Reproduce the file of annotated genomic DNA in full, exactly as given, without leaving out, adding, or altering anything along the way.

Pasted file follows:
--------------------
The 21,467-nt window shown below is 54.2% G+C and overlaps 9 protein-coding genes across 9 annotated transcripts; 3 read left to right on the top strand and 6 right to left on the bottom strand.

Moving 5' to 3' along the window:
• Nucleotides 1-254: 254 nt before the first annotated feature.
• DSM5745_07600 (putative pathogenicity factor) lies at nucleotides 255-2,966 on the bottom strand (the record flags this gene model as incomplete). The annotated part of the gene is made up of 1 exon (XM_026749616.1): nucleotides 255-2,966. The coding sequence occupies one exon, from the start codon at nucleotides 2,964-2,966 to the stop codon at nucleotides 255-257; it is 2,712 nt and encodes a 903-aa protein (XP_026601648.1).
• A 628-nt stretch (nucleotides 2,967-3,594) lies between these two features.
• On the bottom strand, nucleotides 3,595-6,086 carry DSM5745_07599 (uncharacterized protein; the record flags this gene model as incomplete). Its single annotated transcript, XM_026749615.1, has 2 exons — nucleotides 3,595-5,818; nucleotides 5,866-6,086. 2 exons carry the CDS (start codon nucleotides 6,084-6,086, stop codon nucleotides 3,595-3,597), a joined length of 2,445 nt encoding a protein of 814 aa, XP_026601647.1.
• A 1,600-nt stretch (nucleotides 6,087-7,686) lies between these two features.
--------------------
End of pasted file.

The 21,467-nt window shown below is 54.2% G+C and overlaps 9 protein-coding genes across 9 annotated transcripts; 3 read left to right on the top strand and 6 right to left on the bottom strand.

Moving 5' to 3' along the window:
• Nucleotides 1-254: 254 nt before the first annotated feature.
• DSM5745_07600 (putative pathogenicity factor) lies at nucleotides 255-2,966 on the bottom strand (the record flags this gene model as incomplete). The annotated part of the gene is made up of 1 exon (XM_026749616.1): nucleotides 255-2,966. The coding sequence occupies one exon, from the start codon at nucleotides 2,964-2,966 to the stop codon at nucleotides 255-257; it is 2,712 nt and encodes a 903-aa protein (XP_026601648.1).
• A 628-nt stretch (nucleotides 2,967-3,594) lies between these two features.
• On the bottom strand, nucleotides 3,595-6,086 carry DSM5745_07599 (uncharacterized protein; the record flags this gene model as incomplete). Its single annotated transcript, XM_026749615.1, has 2 exons — nucleotides 3,595-5,818; nucleotides 5,866-6,086. 2 exons carry the CDS (start codon nucleotides 6,084-6,086, stop codon nucleotides 3,595-3,597), a joined length of 2,445 nt encoding a protein of 814 aa, XP_026601647.1.
• A 1,600-nt stretch (nucleotides 6,087-7,686) lies between these two features.